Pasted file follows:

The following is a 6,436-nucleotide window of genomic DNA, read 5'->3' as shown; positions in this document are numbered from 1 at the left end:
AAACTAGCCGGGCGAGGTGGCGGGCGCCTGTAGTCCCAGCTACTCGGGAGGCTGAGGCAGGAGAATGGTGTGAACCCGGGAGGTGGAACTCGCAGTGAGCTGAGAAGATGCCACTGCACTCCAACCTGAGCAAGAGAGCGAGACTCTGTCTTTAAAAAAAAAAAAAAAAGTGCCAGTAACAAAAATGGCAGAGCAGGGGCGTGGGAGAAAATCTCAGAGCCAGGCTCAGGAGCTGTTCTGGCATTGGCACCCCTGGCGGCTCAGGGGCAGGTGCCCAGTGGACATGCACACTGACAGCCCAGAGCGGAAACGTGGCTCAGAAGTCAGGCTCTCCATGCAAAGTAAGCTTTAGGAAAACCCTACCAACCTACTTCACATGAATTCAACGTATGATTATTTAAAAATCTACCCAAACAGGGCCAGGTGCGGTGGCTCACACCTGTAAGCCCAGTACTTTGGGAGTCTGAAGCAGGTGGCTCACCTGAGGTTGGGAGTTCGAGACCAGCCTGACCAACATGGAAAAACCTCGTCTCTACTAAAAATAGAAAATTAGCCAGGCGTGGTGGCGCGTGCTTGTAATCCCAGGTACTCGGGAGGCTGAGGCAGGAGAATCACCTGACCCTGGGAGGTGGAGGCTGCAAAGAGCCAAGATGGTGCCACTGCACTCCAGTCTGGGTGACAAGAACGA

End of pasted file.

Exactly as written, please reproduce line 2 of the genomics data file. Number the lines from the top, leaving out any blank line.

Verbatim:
AAACTAGCCGGGCGAGGTGGCGGGCGCCTGTAGTCCCAGCTACTCGGGAGGCTGAGGCAGGAGAATGGTGTGAACCCGGGAGGTGGAACTCGCAGTGAGCTGAGAAGATGCCACTGCACTCCAACCTGAGCAAGAGAGCGAGACTCTGTCTTTAAAAAAAAAAAAAAAAGTGCCAGTAACAAAAATGGCAGAGCAGGGGCGTGGGAGAAAATCTCAGAGCCAGGCTCAGGAGCTGTTCTGGCATTGGCACCCCTGGCGGCTCAGGGGCAGGTGCCCAGTGGACATGCACACTGACAGCCCAGAGCGGAAACGTGGCTCAGAAGTCAGGCTCTCCATGCAAAGTAAGCTTTAGGAAAACCCTACCAACCTACTTCACATGAATTCAACGTATGATTATTTAAAAATCTACCCAAACAGGGCCAGGTGCGGTGGCTCACACCTGTAAGCCCAGTACTTTGGGAGTCTGAAGCAGGTGGCTCACCTGAGGTTGGGAGTTCGAGACCAGCCTGACCAACATGGAAAAACCTCGTCTCTACTAAAAATAGAAAATTAGCCAGGCGTGGTGGCGCGTGCTTGTAATCCCAGGTACTCGGGAGGCTGAGGCAGGAGAATCACCTGACCCTGGGAGGTGGAGGCTGCAAAGAGCCAAGATGGTGCCACTGCACTCCAGTCTGGGTGACAAGAACGA